Last September marked the opening of the wind farm in Oakfield. Although wind power in the decade has begun to prove its benefits, many still seem to doubt its value to Maine’s economy. Speaking on behalf of my business, I can say the value is real.
I work at Stantec Consulting, a small environmental consulting office in Topsham, which is part of a much larger company. Our roughly 50 wildlife biologists, wetland scientists, engineers and others do a variety of work, but we’re known for our expertise in the environmental evaluation of wind power development. Much of our work is in Maine, but we also work on wind projects all across the country: Pennsylvania, West Virginia, Texas, California and beyond.
More than 20 people in this office who are from Maine or went to Maine colleges spend the majority of their time on wind projects. Many of them hold advanced degrees. And every year we host interns from the University of Maine to engage with up-and-coming environmental scientists in the exciting work we do. Over the last several years, as the economy took a nose dive, we were able to maintain — and even grow — our office, thanks in large part to the jobs sustained by wind power.
The continued interest in the wind industry in Maine makes it possible for companies such as ours to help assess when and where wind power makes sense and uphold our state’s reputation as a leader in environmental responsibility.
As I drive through Bangor, I am amazed at the poor driving and lack of courtesy on the road. Surprisingly, this poor driving is not the sole fault of the inexperienced. Many violators are of my generation, and I know they are aware of the rules of the road because I was taught them through driving manuals and everyday courtesy that just made sense.
A good example I see all the time happens at the light to turn right off Interstate 95 onto Broadway. The sign states “No turn on red.” It doesn’t say except when there is no traffic on Broadway or when no police officer is around. This is not always the inexperienced, but it is always the impatient.
Recently, I was at the intersection of 14th and Ohio streets waiting to turn left onto Ohio. A driver, who had the right of way, was waiting at the intersection to continue down 14th Street. I could tell by the look on his face that he didn’t dare cross the intersection because he didn’t know what I was going to do. So I waved him on and then made my turn.
If we can at least read and obey traffic signs, then perhaps fewer accidents would occur and the cost of insurance would lessen for all of us. I am completely fed up with everyone doing things just because they want to and to heck with everyone else. There are rules, and they need to be followed and enforced.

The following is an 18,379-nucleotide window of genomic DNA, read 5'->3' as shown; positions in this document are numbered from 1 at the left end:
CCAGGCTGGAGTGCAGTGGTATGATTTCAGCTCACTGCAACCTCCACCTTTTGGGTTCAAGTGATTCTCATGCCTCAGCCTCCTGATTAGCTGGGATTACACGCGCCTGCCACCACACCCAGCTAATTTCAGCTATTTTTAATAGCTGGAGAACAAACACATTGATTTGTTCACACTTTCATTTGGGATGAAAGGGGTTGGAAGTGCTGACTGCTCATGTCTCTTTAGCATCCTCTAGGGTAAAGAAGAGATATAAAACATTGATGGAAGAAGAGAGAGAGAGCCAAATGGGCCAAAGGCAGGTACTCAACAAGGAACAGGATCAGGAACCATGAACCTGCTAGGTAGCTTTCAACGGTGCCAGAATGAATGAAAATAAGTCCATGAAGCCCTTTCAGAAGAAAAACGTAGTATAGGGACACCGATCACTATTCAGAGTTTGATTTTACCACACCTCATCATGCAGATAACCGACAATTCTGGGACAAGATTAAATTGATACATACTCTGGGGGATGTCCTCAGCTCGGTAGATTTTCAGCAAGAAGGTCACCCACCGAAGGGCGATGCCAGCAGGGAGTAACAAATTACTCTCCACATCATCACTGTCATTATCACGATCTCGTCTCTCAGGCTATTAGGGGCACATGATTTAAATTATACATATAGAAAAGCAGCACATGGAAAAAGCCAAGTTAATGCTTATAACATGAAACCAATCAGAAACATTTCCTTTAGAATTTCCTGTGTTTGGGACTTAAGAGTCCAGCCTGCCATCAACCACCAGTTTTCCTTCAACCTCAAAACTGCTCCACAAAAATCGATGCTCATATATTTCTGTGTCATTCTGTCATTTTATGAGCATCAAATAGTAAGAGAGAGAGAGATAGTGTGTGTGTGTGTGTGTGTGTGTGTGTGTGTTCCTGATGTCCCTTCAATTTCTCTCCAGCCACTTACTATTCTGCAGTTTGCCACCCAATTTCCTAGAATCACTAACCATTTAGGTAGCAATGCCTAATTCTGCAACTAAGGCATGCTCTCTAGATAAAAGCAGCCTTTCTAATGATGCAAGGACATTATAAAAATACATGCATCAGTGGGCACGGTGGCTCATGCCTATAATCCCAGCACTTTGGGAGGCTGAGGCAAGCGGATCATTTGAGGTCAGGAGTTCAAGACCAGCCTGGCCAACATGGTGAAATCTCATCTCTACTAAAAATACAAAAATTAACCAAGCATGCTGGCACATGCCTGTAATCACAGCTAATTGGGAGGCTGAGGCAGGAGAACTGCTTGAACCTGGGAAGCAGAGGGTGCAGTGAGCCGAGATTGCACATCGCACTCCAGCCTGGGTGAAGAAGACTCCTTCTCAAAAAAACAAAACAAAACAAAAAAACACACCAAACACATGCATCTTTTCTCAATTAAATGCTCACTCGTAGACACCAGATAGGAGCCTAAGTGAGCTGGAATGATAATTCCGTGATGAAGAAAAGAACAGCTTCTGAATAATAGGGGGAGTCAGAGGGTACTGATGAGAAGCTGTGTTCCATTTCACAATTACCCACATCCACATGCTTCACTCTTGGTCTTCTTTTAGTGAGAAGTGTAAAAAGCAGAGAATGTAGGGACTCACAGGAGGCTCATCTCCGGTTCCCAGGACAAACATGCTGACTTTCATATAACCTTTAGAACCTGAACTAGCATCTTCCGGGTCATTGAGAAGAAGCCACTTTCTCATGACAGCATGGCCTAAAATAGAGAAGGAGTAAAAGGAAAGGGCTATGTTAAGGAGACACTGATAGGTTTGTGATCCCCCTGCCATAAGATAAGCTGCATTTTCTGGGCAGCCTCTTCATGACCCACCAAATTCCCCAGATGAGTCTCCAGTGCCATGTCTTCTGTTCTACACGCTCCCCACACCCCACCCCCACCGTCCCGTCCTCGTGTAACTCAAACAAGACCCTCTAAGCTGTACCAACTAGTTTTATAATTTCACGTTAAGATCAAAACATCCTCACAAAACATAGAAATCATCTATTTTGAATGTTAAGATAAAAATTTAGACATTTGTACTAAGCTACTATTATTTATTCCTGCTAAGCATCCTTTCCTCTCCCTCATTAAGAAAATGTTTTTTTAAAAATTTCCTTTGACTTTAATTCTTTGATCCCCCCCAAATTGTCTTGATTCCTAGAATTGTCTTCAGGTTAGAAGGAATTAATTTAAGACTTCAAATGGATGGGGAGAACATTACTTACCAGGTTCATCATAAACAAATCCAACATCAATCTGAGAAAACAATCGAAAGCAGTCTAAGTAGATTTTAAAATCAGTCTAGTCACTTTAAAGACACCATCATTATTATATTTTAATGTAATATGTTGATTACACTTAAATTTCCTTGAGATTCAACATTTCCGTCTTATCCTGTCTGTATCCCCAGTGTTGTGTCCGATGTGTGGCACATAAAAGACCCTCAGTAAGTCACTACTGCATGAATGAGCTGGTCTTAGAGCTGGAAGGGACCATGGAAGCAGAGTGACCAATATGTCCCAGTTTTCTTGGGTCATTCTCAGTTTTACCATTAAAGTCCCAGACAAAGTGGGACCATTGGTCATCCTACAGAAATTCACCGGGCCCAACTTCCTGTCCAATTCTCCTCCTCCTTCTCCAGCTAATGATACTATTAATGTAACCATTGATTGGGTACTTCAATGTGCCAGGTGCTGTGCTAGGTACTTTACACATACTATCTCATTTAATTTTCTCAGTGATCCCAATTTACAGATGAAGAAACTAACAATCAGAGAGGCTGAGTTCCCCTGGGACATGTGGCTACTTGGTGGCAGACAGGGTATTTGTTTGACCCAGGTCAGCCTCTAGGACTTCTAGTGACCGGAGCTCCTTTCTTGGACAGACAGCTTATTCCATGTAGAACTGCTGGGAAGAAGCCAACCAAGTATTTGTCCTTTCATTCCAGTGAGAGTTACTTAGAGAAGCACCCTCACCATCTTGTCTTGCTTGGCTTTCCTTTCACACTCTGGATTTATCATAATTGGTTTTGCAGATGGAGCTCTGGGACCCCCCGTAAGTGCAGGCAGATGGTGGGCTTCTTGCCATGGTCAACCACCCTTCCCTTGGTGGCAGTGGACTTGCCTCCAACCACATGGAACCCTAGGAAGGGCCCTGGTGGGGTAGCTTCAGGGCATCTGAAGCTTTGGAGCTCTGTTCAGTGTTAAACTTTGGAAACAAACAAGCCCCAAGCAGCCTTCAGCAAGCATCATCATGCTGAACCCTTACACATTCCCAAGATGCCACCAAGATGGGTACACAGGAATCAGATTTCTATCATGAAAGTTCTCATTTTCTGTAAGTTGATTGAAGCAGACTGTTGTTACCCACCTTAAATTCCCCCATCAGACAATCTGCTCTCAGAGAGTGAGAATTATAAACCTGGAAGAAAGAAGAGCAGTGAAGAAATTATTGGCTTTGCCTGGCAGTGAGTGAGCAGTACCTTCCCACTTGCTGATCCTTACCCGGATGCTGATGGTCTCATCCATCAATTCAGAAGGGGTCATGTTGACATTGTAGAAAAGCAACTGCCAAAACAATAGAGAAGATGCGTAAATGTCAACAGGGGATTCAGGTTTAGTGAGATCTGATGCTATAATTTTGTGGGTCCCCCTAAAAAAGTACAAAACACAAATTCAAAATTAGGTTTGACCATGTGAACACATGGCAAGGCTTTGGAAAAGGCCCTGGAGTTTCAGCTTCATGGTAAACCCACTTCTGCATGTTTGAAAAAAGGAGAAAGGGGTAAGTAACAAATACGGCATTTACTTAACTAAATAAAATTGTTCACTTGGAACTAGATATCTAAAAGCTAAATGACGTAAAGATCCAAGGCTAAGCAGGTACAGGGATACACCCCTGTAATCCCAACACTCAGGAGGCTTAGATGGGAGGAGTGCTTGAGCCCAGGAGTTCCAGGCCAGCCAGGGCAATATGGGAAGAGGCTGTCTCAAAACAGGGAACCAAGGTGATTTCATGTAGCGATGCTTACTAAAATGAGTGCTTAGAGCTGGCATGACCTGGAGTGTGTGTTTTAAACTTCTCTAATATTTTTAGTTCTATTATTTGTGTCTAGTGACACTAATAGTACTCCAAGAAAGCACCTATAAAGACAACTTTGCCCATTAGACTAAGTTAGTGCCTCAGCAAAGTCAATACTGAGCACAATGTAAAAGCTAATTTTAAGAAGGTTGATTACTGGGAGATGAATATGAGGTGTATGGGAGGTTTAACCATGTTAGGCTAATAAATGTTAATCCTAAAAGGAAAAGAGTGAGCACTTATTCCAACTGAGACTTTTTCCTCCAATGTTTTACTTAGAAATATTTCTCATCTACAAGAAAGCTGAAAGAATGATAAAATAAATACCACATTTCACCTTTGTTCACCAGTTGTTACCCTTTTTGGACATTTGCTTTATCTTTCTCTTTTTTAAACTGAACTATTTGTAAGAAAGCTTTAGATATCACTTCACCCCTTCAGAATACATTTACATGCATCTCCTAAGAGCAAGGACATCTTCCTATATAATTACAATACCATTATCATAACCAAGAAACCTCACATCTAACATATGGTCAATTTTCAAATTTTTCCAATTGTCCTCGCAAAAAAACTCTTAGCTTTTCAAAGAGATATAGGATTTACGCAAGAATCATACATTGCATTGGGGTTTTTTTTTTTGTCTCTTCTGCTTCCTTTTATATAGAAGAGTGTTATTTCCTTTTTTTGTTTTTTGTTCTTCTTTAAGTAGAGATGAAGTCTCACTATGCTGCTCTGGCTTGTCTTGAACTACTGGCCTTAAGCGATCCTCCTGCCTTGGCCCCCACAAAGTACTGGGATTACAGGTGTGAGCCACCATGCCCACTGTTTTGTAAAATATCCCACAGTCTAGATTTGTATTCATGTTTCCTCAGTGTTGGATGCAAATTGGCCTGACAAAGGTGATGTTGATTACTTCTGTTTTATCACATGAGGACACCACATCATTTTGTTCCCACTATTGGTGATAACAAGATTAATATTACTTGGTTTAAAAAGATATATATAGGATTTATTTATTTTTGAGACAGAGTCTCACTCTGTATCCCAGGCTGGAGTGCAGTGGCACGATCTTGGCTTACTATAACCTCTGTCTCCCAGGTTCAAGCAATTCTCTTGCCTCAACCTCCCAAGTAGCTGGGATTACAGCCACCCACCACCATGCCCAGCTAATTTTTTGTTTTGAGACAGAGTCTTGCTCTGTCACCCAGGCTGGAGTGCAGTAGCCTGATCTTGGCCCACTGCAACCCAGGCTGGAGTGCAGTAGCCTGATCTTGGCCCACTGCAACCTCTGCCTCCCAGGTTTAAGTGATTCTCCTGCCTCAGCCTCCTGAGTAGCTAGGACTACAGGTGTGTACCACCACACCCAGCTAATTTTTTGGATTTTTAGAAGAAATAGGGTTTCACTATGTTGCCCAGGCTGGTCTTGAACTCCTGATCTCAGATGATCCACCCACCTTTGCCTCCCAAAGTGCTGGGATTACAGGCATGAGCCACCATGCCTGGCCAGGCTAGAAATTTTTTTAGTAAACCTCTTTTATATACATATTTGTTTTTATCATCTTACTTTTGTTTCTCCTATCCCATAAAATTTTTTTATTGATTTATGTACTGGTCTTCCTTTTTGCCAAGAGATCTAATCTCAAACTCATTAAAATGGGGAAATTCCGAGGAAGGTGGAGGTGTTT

Many public employees who public retirement benefits should receive Social Security benefits, but the federal government does not allow them to. This is unfair. These responsible, honest and hardworking people may have up to half their Social Security benefits reduced. This is called the windfall elimination provision.
The government pension offset is another unfair situation. If two-thirds of someone’s public retirement benefits exceeds half of a spouse’s monthly Social Security benefit payment, he or she receives nothing as survivor or spouse.
Fifteen states use these laws. The rest may use a form of windfall elimination provision or government pension offset on anyone collecting a government pension. Both these laws go too far in reducing benefits for hardworking American citizens. Even using the terms “windfall elimination” is insulting. These people are getting the benefits they contributed to during their working years.
The Social Security Fairness Act of 2015, currently under consideration in the U.S. House of Representatives, would repeal the windfall elimination provision and the government pension offset. A similar bill is working it way through the U.S. Senate. Another bill in the House — the Equal Treatment of Public Servants Act — would reform the windfall elimination provision formula and replace it with a new Social Security formula beginning in 2017. Under this bill everyone would see their benefits determined equally, and it would cover current and future retirees.
People should write or call their legislators and urge them to support the passage of these bills.
Karen E. Holmes